Your monthly cycle tends to be a touchy subject. You might get annoyed at the thought of it or dread its impending doom as it looms closer and closer. Rightfully so, if you’re someone who deals with period pain or other uncomfortable symptoms of menstruation, it makes sense why you would be apprehensive about its arrival. But like any other biological process, your period serves a purpose, a very important one. Periods help to start the menstrual cycle and rid the body of any unfertilized eggs that were released during ovulation. Are there other health benefits to this shedding process? Does having a period help to detox or cleanse your body? Let’s find out!
Cultural Beliefs About Periods
The idea that periods cleanse or detox the body is rooted in many cultures’ beliefs. Many Native American tribes for example believe that periods give people who menstruate the opportunity to purify their bodies each cycle. Other cultures on the other hand believe that periods are unclean and meant to be hidden. While some cultures have neutral beliefs around them, and just treat them as a natural process that happens without any negative or positive charge.
What Happens During a Period?
Whether you’ve had one or one hundred periods, you might still not be clear about exactly what’s going on in your body during menstruation. According to research from the United States National Institute of Health ‘Menstrual blood is composed of three distinct body fluids: blood, vaginal fluid, and the cells and fluid of the late secretory phase of the uterine endometrial lining which is shed during menstruation.’ Essentially period blood is a mixture of mucus lining, blood, uterine tissue, and bacteria.
The word bacteria might raise red flags for you. But it’s important to remember that our bodies are full of microbes including viruses, fungi, and of course – bacteria. We live in harmony with most of these microbes, but occasionally a harmful, or pathogenic microbe starts to gain momentum and can lead to infections. For the most part, the microbes that make up the vaginal flora are harmless, and a natural part of our biology. The pH levels of a vagina are balanced naturally through its natural antibacterial properties.
When examining hemoglobin, a protein in red blood cells, present in period blood, researchers found that it was full of antibacterial properties. This means that the process of menstruating could help cleanse the body of harmful bacteria, like those that can be introduced from sex toys, penises, and fingers.
Do Periods Cleanse? The Verdict
So the million dollar question is…do periods cleanse the body? Yes and no. Yes, periods do remove substances that the body no longer needs to hold onto for that month, but that doesn’t necessarily mean it “cleanses you” per se. Saying that a period detoxes or cleanses the female reproductive tract infers that without this process the vagina is dirty or unclean. Or that someone with a vagina who doesn’t menstruate is dirty. This is not true.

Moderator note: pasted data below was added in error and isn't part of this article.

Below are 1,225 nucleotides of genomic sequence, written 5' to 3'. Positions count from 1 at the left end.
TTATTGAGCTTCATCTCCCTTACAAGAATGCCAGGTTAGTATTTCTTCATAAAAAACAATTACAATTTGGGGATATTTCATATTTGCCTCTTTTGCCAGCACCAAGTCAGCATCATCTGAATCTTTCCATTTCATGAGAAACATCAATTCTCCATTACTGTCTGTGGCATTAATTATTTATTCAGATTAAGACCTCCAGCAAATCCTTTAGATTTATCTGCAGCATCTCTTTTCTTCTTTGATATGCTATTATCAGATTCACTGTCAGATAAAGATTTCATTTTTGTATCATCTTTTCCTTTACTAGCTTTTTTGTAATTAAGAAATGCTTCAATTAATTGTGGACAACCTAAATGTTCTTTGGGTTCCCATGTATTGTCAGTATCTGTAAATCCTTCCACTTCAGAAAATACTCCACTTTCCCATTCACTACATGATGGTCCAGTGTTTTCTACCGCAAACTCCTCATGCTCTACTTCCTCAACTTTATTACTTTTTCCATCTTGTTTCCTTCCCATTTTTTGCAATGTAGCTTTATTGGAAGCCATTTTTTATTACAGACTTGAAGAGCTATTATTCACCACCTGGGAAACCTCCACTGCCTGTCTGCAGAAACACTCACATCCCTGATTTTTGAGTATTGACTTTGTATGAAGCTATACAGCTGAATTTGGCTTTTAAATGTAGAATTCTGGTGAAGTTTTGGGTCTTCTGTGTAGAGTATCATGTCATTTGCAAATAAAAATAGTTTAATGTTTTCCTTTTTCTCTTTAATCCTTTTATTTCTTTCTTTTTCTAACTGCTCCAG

We can see this in research for people who have undergone menstrual suppression, typically through hormonal birth control. While it may not treat the underlying reasons, menstrual suppression can help provide relief from painful or heavy periods, without any known side effects from skipping periods.
This also perpetuates the idea that periods are something to be ashamed of or hidden. Flashback to hiding a tampon in your sleeve while going to change it during class in high school. Even if your period doesn’t necessarily “cleanse you” it can give you clues into your overall health. The color and consistency of your period blood, as well as symptoms you may experience, can all help tell you if you have any underlying health conditions.
On the other hand, if it feels empowering or helpful for you to use terms like cleansing or purification when talking about your period, then fantastic! It’s your body, and you get to decide what language feels right to talk about the biological processes that you go through.
Since we’re talking about vaginas and cleansing, it’s also important to discuss douching and other methods of ‘cleaning the vagina’. Not only are these unnecessary, but they can also actually disrupt the delicate balance of vaginal flora present, potentially increasing your risk of yeast infections and other imbalances. Just because you’re on your period doesn’t mean you can’t do all the things you normally do and love. That means having period sex, working out, swimming, and just generally living your life. That being said, it’s totally fine if you want or need to take a break from these things for a few days. Or practice more gentle physical activities like walking and mellow yoga.
If period pain and discomfort are interfering with your life significantly, it’s important to see a healthcare provider who can evaluate you for reproductive health conditions like endometriosis and PCOS.